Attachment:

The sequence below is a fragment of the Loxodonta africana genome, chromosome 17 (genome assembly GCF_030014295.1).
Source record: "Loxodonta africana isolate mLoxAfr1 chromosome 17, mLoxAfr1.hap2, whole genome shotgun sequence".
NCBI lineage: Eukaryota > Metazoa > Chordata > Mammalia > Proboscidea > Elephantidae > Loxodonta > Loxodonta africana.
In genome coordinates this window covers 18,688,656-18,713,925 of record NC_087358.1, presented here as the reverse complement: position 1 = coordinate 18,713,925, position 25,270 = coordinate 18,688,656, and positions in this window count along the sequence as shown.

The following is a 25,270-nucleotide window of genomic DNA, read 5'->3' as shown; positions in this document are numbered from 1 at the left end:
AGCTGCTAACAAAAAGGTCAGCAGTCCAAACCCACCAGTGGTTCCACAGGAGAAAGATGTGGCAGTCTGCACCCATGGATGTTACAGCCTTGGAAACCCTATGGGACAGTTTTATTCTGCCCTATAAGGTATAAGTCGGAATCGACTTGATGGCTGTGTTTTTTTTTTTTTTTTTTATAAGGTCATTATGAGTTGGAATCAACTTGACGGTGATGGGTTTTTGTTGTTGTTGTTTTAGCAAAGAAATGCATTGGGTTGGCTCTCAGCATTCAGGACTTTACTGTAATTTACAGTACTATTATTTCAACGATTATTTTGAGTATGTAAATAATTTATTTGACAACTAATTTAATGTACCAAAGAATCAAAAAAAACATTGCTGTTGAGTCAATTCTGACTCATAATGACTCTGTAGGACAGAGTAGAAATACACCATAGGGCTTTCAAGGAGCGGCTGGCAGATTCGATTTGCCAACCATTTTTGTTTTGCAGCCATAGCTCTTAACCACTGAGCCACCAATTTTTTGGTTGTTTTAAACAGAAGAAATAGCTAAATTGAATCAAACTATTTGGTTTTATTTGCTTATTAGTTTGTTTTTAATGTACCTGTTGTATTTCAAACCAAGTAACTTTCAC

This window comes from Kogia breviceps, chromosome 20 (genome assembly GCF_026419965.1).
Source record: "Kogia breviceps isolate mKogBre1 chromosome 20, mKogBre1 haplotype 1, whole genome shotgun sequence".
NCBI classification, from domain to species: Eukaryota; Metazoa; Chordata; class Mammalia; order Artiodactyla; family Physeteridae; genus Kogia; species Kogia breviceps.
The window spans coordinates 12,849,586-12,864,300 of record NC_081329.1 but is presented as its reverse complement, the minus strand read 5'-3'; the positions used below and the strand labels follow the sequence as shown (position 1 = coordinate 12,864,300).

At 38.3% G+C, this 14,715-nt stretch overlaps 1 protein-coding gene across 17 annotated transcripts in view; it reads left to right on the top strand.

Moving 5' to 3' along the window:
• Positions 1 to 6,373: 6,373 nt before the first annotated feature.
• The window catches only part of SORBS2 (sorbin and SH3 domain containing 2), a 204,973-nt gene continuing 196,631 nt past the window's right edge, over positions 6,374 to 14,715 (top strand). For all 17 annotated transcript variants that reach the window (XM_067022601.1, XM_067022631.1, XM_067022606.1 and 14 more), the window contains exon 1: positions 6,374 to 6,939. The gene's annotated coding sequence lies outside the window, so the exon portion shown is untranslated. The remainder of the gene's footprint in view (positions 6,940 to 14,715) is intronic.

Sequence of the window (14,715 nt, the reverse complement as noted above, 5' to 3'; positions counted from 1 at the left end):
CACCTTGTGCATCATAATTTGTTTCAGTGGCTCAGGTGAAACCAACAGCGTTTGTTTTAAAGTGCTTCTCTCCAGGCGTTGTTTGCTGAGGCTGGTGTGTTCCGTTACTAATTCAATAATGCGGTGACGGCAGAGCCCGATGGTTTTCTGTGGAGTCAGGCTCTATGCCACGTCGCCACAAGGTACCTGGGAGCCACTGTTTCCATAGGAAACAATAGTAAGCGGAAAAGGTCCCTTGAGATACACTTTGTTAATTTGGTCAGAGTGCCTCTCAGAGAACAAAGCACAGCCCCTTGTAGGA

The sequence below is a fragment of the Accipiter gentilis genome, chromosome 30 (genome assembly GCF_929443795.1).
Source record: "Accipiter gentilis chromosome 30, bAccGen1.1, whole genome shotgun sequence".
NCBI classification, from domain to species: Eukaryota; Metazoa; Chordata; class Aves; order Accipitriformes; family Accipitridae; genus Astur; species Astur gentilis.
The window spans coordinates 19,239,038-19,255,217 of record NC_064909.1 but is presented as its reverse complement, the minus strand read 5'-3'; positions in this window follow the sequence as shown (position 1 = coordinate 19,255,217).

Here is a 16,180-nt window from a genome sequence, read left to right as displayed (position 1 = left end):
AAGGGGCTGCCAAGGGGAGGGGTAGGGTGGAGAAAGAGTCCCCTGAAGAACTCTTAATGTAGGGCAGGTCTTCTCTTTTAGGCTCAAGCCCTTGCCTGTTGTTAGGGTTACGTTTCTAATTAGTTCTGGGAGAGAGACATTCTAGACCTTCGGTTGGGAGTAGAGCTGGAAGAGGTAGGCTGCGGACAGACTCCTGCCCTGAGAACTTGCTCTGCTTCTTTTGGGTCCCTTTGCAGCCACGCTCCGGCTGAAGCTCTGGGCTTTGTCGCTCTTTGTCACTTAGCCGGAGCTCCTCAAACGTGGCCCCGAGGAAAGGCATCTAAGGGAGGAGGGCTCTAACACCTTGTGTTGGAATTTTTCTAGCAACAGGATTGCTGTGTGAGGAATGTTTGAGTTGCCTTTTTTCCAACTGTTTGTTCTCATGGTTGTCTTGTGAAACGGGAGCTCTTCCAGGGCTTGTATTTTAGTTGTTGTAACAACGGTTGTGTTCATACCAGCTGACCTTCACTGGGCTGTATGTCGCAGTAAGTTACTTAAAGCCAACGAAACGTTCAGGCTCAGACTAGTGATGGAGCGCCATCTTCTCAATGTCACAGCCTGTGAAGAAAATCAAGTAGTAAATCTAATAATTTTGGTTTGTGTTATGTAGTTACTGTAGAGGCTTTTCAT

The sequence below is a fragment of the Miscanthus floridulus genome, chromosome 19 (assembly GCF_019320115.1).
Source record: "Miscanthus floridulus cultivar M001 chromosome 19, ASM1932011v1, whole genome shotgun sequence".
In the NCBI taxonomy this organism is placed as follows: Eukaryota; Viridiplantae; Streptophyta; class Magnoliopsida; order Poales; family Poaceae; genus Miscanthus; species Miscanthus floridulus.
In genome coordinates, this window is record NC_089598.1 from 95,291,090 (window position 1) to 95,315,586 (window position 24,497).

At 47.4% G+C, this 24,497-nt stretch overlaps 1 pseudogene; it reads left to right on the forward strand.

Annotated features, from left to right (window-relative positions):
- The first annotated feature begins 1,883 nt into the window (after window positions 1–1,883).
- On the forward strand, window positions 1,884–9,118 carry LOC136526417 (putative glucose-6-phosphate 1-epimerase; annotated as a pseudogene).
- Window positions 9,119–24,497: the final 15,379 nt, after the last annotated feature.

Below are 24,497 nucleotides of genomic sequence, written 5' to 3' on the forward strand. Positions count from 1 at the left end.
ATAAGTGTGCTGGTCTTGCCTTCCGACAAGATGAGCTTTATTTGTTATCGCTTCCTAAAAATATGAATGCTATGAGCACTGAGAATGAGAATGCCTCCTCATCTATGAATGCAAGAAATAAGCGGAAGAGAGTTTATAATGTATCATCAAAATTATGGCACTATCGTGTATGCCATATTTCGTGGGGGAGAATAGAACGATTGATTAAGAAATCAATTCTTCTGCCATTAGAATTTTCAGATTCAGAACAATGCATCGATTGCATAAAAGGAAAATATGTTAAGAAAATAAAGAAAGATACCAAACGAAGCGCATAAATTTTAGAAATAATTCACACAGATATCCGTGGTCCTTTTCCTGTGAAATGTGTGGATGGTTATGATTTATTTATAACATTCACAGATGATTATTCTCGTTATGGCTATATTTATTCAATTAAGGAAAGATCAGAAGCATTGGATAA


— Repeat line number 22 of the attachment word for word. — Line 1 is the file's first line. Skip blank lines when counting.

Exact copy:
AAGGGGCTGCCAAGGGGAGGGGTAGGGTGGAGAAAGAGTCCCCTGAAGAACTCTTAATGTAGGGCAGGTCTTCTCTTTTAGGCTCAAGCCCTTGCCTGTTGTTAGGGTTACGTTTCTAATTAGTTCTGGGAGAGAGACATTCTAGACCTTCGGTTGGGAGTAGAGCTGGAAGAGGTAGGCTGCGGACAGACTCCTGCCCTGAGAACTTGCTCTGCTTCTTTTGGGTCCCTTTGCAGCCACGCTCCGGCTGAAGCTCTGGGCTTTGTCGCTCTTTGTCACTTAGCCGGAGCTCCTCAAACGTGGCCCCGAGGAAAGGCATCTAAGGGAGGAGGGCTCTAACACCTTGTGTTGGAATTTTTCTAGCAACAGGATTGCTGTGTGAGGAATGTTTGAGTTGCCTTTTTTCCAACTGTTTGTTCTCATGGTTGTCTTGTGAAACGGGAGCTCTTCCAGGGCTTGTATTTTAGTTGTTGTAACAACGGTTGTGTTCATACCAGCTGACCTTCACTGGGCTGTATGTCGCAGTAAGTTACTTAAAGCCAACGAAACGTTCAGGCTCAGACTAGTGATGGAGCGCCATCTTCTCAATGTCACAGCCTGTGAAGAAAATCAAGTAGTAAATCTAATAATTTTGGTTTGTGTTATGTAGTTACTGTAGAGGCTTTTCAT